Honanki and its sister site, Palatki, were the largest cliff dwellings of the Red Rock country between AD 1150 - 1350. The Sinagua, ancestors of the Hopi, lived here preparing meals, raising their families, and making tools from stone, leather, and wood. Nearby they hunted for deer and rabbit, tended various crops, and gathered edible wild plants. They were first described by Dr. Jesse Walter Fewkes, famous turn-of-the century archaeologist from the Smithsonian Institution, who gave them the Hopi names of Honanki (Badger House) and Palatki (Red House). The Hopi, however, have no specific names for these sites.
The Honanki Heritage Site cliff dwelling and rock art site is located near the town of Sedona in north-central Arizona. The site is managed by the U.S. Forest Service under the Red Rock Pass Program. Please review the Archaeological Site Etiquette Guide before your visit.
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At a Glance
||The site may be closed in wet weather conditions.
||Open from 9:30 a.m. to 3:00 p.m. seven days a week. Closed Thanksgiving and Christmas.
||Red Rock Pass or America the Beautiful Pass required on all vehicles parked at our cultural sites.
||Pets are not allowed beyond the parking lot at this heritage site.
||Red Rock Ranger District - 928-203-2900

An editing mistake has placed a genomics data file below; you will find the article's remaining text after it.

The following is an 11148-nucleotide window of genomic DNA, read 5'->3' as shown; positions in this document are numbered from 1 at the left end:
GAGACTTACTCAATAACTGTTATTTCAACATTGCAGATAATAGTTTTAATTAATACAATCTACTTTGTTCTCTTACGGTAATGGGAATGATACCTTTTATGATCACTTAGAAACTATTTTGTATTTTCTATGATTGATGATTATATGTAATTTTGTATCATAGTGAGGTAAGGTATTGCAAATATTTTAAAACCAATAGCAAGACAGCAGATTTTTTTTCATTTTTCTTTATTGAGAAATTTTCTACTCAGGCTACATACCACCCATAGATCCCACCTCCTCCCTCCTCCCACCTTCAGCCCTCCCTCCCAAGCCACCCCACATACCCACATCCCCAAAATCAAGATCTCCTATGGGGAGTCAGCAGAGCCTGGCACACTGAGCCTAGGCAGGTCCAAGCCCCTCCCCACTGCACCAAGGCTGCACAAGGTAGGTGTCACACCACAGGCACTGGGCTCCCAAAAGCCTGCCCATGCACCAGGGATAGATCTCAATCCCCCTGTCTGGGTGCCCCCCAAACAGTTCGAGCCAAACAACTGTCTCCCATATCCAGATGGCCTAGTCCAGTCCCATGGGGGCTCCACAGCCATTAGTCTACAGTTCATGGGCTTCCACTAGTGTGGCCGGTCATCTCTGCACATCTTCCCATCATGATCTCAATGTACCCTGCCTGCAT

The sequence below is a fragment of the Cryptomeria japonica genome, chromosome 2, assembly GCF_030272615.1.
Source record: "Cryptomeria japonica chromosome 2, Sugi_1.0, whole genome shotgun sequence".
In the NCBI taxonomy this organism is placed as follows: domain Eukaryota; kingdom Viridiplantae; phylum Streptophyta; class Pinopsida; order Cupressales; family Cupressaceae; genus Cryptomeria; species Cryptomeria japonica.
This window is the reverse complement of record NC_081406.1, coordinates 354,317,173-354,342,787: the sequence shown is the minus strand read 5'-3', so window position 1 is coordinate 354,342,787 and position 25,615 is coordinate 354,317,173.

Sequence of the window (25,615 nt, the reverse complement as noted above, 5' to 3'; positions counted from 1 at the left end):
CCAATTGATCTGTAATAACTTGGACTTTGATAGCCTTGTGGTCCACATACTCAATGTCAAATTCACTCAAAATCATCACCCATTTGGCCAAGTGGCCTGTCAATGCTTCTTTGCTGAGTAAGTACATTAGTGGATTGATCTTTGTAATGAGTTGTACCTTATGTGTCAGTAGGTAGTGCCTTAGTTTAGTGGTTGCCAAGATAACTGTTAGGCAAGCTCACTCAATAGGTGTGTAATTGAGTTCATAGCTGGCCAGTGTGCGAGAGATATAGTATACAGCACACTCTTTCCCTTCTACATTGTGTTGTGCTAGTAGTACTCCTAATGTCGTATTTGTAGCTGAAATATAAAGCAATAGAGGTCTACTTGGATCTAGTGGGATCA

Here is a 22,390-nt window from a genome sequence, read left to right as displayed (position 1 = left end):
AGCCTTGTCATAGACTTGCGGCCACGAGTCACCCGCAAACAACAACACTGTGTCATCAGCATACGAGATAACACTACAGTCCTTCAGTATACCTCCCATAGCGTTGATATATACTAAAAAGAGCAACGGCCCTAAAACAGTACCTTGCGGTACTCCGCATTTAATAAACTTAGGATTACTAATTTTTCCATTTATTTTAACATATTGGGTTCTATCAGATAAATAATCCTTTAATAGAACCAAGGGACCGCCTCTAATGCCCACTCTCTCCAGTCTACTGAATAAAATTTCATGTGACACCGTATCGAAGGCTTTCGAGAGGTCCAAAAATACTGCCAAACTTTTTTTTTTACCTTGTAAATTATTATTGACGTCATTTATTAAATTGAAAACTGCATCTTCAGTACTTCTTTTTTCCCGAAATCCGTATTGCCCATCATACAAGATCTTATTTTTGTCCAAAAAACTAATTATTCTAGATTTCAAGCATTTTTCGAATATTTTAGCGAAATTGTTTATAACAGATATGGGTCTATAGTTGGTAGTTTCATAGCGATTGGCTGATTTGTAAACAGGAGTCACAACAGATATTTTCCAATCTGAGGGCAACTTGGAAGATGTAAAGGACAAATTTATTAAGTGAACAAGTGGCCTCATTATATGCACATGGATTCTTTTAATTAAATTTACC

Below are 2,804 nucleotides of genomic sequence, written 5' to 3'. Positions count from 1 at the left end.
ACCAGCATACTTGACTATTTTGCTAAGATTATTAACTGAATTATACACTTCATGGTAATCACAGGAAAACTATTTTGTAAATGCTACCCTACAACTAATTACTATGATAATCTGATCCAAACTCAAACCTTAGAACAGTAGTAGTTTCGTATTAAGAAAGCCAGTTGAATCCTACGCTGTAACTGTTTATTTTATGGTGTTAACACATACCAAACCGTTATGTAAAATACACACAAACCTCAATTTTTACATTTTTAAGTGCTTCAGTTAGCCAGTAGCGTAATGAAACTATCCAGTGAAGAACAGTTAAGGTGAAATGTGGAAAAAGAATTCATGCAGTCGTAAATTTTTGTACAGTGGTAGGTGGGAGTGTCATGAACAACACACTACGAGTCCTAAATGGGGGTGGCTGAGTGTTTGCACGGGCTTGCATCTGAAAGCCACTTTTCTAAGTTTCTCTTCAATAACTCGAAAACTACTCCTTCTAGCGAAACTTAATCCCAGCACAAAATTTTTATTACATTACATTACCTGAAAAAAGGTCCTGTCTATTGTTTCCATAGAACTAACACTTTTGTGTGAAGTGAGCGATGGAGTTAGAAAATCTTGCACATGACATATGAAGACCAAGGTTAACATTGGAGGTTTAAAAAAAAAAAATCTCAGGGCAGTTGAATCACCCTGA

Location: 17 miles northwest of Sedona, AZ
GPS (Map): 34°56'12.7"N 111°56'03.5"W
From Sedona: Take Hwy. 89A through West Sedona and continue past the last traffic light for five miles. Just past mile marker 365, turn right onto Forest Road 525. Follow Forest Road 525 for 9.5 miles. Just past the cattleguard at Loy Canyon trailhead you will bear to the left to go around some private property.
Alternative Route from Sedona: those with high-clearance vehicles and/or a sense of adventue can turn right on Dry Creek Road off 89A and follow the signs for Enchantment Resort/Loy Butte. At the road to the Enchantment Resort, turn left onto Boynton Pass Road (FR 152C), and follow the signs for Loy Butte/Palatki (FR 525 to FR 795, pass FR 795 and continue up 525 2.5 miles to Honanki). This road is generally passable to passenger cars when dry, but it is not regularly maintained by the County and has some rough and rocky stretches. The compensation for abusing your motor vehicle are wonderful views of the red rock formations that Sedona is so famous for.
Click map thumbnail for larger view.